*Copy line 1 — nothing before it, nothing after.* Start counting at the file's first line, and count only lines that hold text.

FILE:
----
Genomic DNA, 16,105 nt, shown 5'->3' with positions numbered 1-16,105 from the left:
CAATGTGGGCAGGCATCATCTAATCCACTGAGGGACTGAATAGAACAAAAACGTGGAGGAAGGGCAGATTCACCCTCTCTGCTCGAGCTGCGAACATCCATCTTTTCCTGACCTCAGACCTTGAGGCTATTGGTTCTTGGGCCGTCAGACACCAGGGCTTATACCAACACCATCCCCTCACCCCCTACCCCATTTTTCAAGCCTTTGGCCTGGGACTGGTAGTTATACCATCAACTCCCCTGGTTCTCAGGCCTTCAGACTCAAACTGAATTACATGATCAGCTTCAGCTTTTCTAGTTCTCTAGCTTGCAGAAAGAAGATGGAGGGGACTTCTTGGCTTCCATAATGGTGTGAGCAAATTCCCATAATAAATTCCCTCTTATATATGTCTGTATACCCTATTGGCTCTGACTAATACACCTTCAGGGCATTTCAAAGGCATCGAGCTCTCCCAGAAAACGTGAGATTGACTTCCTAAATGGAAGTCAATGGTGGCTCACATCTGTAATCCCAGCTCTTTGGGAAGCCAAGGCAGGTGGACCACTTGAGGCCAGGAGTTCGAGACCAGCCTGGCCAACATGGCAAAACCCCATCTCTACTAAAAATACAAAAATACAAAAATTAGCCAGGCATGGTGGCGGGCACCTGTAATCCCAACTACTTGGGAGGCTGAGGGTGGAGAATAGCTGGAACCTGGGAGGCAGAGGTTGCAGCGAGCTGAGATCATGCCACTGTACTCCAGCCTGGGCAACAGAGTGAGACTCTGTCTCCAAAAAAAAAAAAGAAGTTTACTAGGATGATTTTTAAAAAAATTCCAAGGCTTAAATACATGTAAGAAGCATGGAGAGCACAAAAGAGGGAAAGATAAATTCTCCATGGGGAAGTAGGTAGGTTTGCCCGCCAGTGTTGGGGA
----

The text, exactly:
Genomic DNA, 16,105 nt, shown 5'->3' with positions numbered 1-16,105 from the left: